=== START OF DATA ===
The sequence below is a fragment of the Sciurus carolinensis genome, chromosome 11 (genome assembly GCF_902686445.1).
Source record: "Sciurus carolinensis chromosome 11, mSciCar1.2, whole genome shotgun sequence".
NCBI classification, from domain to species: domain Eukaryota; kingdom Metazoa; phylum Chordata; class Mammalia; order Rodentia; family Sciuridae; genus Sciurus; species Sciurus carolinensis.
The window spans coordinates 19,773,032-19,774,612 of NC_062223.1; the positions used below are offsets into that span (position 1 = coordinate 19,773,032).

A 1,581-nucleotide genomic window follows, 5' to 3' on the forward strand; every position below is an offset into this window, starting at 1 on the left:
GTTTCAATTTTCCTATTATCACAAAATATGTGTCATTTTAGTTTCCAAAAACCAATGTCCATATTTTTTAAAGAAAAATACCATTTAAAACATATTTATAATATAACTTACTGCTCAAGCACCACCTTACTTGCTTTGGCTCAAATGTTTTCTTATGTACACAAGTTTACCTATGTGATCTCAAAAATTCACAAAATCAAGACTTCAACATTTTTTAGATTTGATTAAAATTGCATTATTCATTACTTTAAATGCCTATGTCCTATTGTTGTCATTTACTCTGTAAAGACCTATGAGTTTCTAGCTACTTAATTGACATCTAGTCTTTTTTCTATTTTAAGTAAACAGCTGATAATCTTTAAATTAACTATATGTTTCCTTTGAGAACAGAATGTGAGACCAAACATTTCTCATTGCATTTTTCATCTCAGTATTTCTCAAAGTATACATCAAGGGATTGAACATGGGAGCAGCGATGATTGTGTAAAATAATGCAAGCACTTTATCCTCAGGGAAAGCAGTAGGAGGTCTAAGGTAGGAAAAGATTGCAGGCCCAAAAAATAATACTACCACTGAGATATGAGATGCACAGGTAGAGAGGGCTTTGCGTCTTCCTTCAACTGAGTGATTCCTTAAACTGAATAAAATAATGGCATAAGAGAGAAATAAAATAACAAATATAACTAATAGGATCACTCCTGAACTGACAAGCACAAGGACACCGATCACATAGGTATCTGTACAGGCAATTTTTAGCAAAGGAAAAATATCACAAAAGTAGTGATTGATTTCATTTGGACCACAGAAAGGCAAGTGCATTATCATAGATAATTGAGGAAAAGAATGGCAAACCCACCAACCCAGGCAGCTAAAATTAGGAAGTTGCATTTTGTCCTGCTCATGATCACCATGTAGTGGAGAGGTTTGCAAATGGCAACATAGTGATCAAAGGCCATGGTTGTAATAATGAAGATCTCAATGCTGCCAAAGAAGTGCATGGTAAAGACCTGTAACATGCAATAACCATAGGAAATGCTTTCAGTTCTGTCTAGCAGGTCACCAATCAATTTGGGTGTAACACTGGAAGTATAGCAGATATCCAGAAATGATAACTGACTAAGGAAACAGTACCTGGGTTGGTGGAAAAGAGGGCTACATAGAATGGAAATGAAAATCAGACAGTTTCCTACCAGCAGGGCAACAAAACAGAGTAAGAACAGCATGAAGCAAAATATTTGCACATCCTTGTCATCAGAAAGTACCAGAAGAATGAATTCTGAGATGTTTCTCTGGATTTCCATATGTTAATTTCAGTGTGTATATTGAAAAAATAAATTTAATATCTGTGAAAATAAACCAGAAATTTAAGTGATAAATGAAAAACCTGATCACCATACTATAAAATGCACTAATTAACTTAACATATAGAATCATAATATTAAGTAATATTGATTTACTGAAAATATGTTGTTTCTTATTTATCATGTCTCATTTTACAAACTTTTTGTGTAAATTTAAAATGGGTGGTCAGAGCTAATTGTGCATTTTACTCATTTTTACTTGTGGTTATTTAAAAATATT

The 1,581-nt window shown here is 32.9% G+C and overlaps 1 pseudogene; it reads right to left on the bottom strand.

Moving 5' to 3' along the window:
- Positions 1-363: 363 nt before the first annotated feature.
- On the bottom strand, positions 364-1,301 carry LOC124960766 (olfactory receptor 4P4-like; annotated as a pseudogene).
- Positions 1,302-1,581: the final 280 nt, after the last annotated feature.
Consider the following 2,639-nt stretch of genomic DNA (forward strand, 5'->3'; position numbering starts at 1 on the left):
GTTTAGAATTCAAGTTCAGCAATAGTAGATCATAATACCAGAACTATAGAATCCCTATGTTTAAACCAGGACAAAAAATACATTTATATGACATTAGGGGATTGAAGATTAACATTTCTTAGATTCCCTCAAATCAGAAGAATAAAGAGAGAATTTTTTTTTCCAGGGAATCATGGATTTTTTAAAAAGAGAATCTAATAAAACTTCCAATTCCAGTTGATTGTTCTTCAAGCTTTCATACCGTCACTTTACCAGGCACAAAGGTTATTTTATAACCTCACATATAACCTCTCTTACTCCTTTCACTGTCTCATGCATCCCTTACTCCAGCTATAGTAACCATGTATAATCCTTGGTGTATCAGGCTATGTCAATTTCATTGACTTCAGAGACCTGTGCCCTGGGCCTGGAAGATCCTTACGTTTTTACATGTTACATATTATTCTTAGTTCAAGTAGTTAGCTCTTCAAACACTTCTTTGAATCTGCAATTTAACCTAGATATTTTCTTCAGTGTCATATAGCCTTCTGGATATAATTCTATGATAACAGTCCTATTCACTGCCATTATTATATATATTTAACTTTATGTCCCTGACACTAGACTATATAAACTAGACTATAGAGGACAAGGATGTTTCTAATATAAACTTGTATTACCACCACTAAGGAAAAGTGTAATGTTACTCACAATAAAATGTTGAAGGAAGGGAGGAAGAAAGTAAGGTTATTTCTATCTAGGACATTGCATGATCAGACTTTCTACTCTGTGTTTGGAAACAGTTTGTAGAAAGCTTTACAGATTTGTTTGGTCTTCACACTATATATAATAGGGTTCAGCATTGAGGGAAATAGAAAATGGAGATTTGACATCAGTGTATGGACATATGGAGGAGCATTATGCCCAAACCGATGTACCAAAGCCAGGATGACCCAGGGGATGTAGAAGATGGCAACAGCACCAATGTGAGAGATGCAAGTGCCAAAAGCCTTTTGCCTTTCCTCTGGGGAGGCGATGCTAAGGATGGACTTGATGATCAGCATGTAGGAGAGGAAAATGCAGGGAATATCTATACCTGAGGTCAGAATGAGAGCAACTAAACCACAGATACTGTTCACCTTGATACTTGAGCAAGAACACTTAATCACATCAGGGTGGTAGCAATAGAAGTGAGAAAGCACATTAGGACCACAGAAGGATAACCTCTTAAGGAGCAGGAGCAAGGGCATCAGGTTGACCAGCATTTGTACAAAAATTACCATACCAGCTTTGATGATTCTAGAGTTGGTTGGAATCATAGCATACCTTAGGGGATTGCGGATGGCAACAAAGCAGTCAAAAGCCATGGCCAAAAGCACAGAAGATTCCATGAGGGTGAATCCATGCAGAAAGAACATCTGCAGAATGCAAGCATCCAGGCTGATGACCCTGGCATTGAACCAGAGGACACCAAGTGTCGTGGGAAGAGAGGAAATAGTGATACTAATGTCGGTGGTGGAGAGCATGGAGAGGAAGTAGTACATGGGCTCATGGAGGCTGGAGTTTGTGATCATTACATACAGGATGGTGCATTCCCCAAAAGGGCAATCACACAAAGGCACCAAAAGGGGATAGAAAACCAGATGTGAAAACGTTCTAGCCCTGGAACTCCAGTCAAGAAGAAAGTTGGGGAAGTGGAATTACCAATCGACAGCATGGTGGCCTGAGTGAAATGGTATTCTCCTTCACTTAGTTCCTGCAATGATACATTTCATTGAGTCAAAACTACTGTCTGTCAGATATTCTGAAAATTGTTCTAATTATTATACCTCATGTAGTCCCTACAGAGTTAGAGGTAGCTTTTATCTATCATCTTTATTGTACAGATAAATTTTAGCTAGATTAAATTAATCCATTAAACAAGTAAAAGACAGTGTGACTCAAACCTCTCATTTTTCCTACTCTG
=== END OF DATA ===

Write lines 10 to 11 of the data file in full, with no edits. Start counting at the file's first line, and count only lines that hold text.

- On the bottom strand, positions 364-1,301 carry LOC124960766 (olfactory receptor 4P4-like; annotated as a pseudogene).
- Positions 1,302-1,581: the final 280 nt, after the last annotated feature.